ZIMBABWE Cricket are lobbying the International Cricket Council to address the imbalances in bilateral cricket.
The move is set to afford the Chevrons an opportunity to increase the number of games on the international stage.
The Chevrons, along with other cricket nations such as Ireland and Afghanistan, are perennially starved of international cricket exposure against the big guns of the game due to lack of opportunities for bilateral cricket commitments.
ZC chairman, Tavengwa Mukuhlani, said the cricket authorities are determined to plug the gaps in their calendar by engaging the ICC.
“In terms of the playing time for our guys and our ladies, it’s been one of the issues that we have always raised at the ICC that there is a great imbalance in terms of bilateral cricket,” he said.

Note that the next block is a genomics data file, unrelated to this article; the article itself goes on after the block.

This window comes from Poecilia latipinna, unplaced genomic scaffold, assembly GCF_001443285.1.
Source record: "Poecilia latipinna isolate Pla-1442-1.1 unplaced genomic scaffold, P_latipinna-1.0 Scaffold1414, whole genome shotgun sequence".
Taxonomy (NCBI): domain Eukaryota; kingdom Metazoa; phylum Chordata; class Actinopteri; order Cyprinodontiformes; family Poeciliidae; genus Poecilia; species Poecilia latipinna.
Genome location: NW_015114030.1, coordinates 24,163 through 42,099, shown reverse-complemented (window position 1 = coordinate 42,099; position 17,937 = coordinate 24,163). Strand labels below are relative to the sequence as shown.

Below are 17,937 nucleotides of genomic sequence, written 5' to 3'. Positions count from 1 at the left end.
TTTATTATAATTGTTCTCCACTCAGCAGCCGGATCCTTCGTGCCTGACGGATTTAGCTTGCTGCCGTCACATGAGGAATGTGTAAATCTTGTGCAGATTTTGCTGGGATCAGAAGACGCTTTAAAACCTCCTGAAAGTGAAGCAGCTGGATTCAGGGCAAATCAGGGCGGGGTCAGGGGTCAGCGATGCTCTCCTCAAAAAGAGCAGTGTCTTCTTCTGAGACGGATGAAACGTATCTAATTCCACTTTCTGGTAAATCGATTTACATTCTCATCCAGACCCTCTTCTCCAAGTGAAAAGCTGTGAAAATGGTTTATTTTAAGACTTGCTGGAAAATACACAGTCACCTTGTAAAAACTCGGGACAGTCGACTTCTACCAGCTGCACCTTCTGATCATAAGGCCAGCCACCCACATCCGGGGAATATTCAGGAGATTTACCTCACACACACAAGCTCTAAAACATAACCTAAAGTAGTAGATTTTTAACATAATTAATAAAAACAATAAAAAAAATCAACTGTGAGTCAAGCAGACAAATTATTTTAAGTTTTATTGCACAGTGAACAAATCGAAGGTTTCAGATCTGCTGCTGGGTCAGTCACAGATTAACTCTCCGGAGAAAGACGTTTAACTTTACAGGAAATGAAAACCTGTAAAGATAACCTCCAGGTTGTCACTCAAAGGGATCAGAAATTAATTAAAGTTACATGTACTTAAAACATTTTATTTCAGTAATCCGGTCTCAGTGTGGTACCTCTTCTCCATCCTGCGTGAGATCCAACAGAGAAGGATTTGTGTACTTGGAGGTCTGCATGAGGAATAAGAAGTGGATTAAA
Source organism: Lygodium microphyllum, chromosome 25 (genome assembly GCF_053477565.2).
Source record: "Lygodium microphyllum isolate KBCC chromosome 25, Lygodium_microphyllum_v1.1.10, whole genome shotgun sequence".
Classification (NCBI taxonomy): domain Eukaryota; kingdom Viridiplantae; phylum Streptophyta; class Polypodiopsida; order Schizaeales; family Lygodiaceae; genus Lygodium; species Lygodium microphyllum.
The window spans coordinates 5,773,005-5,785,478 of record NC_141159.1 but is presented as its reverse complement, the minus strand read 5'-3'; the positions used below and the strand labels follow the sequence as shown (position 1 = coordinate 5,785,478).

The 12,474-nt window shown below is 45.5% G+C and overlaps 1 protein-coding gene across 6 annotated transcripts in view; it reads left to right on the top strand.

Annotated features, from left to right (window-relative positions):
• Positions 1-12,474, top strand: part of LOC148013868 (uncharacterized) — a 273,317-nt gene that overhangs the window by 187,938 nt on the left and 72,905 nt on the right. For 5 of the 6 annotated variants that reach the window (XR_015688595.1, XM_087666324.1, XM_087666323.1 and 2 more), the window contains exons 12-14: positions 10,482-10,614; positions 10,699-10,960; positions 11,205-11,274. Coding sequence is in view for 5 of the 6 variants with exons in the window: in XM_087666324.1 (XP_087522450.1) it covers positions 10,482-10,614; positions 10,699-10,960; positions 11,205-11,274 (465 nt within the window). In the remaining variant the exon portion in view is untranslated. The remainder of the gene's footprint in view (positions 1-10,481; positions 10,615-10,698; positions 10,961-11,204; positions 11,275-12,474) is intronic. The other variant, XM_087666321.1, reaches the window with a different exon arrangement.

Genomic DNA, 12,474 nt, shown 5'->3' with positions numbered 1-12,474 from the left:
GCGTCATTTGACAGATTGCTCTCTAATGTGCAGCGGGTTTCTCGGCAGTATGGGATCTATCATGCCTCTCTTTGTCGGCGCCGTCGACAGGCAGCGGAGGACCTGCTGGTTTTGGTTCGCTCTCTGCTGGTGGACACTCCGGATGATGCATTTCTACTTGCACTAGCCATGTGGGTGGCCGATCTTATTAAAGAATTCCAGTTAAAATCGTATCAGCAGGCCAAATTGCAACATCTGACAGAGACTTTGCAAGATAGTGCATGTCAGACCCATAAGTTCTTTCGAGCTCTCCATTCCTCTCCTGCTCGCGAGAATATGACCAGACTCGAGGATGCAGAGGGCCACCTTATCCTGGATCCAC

“In its wisdom, the ICC heard our plea and have put in place a sub-committee of the ICC, which I am part of.
“It’s a three-member committee chaired by Martin Snedden from New Zealand, with Martin Darlow from England and myself.
“The main purpose is to look at how we can realign world cricket in the face of the upcoming leagues, ICC events and bilateral cricket,” said Mukuhlani.
Zimbabwe, who played their first Test in 18 months when they hosted the West Indies this year, have mostly been starved of the longer version of the game.
Zimbabwe last year toured Australia for the first time in nearly 20 years for three ODIs.
The Chevrons are set to tour England in 2025 for a four-day Test, for the first time since 2003.
“I am happy to say there is a clear understanding at ICC level that we need to seek redress of this imbalance.
“But outside that, we continue to play our traditional allies – India, Sri Lanka, Pakistan, Afghanistan and of course England have come on board now.”